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    1. Garlic mustard and Dame's rocket are also invasive. But the latter is very attractive. It would seem that Garlic Mustard is not doing as well as it was a few years back. I think there is hope.

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  6. We have so many plants here that were introduced 100 yrs ago, now they are causing so much trouble in the countryside, Himalayan Balsam to name just one, which is clogging up our waterways. I had never thought that the innocent looking cowslip could be a problem!

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    1. I don't think it is a big problem but it is strange that it does s veryo well, to the detriment of other plants, in that one area.

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  7. I wish I could get cowslips to establish here, especially the red one! Trilliums, though, that would be even better!

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    1. The amazing thing is that contrast between lots of people who find it hard to grow and a place where it grows so thickly nothing else covers the forest floor!

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  8. How strange - we have just one clump of cowslips in the garden and another on the plot but they have never spread,

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    1. It is the same here. I just have a little clump holding on to life (I must say though it is growing in a very poor spot).

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  9. Wonderful Alain enjoy it while you can.
    It soon disappears here in earlySummer as it dies down.
    I wonder if you have had a few seasons of favourable conditions. I often find that plants that have naturalised madly do develop a harmony with existing residents and some times even disappear.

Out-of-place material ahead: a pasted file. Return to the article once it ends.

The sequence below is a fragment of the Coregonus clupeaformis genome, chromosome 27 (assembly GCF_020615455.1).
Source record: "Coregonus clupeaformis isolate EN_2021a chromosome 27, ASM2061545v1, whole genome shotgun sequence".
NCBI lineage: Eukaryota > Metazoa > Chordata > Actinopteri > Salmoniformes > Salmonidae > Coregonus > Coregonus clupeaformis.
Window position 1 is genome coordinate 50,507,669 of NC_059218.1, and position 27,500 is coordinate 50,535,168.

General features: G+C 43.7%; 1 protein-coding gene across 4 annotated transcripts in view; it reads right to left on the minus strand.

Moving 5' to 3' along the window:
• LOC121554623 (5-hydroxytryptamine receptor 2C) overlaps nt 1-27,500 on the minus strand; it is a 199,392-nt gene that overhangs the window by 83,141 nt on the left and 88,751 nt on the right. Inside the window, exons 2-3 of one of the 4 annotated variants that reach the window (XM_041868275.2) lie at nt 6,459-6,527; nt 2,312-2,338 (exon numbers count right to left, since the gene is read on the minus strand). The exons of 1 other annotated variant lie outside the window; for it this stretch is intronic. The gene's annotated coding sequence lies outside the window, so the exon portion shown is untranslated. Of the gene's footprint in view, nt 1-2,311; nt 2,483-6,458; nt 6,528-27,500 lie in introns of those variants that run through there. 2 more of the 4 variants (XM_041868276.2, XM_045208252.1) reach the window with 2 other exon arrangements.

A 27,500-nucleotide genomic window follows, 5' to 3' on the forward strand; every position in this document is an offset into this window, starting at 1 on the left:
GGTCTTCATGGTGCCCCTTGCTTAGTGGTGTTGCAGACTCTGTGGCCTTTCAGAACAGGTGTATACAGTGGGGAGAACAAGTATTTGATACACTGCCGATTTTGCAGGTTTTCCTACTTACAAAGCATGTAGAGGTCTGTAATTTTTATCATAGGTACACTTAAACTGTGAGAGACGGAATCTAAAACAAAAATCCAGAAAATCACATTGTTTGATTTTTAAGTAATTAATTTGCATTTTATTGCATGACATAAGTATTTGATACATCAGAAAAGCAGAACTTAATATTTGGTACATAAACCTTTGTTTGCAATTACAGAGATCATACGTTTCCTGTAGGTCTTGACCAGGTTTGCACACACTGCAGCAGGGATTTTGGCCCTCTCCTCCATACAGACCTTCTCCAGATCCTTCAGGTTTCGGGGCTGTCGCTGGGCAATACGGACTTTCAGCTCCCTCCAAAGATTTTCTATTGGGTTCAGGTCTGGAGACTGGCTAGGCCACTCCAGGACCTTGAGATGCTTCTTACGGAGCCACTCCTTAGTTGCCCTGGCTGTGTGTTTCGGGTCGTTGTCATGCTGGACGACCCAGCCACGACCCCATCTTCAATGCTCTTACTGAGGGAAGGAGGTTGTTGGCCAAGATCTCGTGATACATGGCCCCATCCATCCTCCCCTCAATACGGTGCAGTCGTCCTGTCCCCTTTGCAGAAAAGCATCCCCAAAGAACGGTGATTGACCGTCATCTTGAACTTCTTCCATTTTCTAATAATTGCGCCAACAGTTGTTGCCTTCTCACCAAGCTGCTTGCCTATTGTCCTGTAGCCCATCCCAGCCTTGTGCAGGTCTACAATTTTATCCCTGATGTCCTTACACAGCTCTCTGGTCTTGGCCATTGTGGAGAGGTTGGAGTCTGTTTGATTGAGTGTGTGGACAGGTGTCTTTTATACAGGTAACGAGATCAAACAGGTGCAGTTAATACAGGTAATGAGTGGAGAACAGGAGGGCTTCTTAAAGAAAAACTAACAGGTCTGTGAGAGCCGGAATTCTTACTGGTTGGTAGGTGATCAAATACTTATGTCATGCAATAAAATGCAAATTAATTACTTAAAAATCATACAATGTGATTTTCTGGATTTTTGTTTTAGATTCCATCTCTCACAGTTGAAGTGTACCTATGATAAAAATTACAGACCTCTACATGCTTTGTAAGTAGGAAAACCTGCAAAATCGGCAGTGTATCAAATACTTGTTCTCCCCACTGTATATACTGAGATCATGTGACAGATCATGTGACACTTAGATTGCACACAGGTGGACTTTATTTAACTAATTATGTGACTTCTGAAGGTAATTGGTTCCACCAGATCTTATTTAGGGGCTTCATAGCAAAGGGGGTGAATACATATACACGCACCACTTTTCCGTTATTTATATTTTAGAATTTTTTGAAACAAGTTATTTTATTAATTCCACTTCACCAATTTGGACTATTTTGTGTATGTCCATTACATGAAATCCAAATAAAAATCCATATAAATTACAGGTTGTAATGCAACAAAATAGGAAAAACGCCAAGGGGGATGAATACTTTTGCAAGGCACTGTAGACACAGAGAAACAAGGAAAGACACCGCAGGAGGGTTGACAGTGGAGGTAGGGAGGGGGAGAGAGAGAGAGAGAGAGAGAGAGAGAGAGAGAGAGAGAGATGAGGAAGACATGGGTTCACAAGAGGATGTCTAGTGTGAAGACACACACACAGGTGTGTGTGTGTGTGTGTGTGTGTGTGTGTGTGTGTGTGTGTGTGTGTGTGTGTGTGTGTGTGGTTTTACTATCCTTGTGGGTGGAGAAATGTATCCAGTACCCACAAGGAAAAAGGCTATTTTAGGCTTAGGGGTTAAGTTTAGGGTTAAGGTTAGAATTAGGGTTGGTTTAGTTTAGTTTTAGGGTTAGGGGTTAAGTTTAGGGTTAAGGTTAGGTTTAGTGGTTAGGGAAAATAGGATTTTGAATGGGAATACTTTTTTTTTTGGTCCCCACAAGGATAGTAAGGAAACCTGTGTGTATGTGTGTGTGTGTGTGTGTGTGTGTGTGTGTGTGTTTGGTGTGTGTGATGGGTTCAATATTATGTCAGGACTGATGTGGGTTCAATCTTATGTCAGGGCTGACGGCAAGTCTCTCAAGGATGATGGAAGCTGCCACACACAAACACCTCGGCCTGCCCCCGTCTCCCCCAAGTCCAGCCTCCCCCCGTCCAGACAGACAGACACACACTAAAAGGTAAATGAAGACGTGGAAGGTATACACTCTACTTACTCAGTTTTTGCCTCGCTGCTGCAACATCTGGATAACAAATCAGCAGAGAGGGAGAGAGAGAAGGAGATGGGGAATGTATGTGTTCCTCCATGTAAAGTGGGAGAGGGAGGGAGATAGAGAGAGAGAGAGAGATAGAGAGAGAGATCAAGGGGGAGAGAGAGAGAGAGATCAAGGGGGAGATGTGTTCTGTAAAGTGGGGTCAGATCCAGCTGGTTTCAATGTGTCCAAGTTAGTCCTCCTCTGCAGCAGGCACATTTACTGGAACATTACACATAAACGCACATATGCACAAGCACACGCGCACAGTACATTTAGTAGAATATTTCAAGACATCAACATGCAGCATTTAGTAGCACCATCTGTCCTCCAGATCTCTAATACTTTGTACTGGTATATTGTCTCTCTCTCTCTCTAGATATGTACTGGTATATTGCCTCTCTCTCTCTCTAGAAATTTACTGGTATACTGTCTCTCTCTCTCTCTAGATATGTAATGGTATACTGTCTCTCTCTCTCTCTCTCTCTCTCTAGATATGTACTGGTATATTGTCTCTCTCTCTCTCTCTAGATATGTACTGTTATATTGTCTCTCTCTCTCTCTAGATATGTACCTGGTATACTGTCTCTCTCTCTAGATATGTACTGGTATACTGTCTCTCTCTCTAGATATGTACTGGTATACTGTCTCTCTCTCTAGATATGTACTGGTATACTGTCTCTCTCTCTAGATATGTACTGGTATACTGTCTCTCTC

The worst weed in the UK in my opinion is the bramble - and it's NATIVE
    Plants for the world as far as I am concerned

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    1. Could it be a strain that happens to be very well adapted to the conditions that exist at the edge of that forest?

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  10. Cowslips do cover quite a bit of ground in areas where they are happy but I never thought of them as invasive, they are such a welcome sight. I saw masses of them growing in thin soil on limestone pavement in Ireland last week. They looked wonderful.

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    1. They are lovely. The strange thing is finding them entirely carpeting the ground in an area set aside to show off native plants, when they are not even supposed to be invasive!

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  11. I love cowslip! It's one of my favorite spring flowers. :o) I have a single large clump of one in my garden that goes dormant every summer. It's hard to imagine this beauty as an invader.

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  12. We have our medows completeley filled with cowslips in May! And it is pretty sight to see! Lovely little plant.

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  13. I have some primulas in my garden Alain but it never spread! Strange.
    next time in the wood I'll look attentively if there are wild primulas.

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  14. Hello Alain, I've seen cow slips dotted around here and there, but nothing like the photo of them en-masse. They can be easily over-taken by other invasive plants that grow over them and shade them out. I can take them or leave them.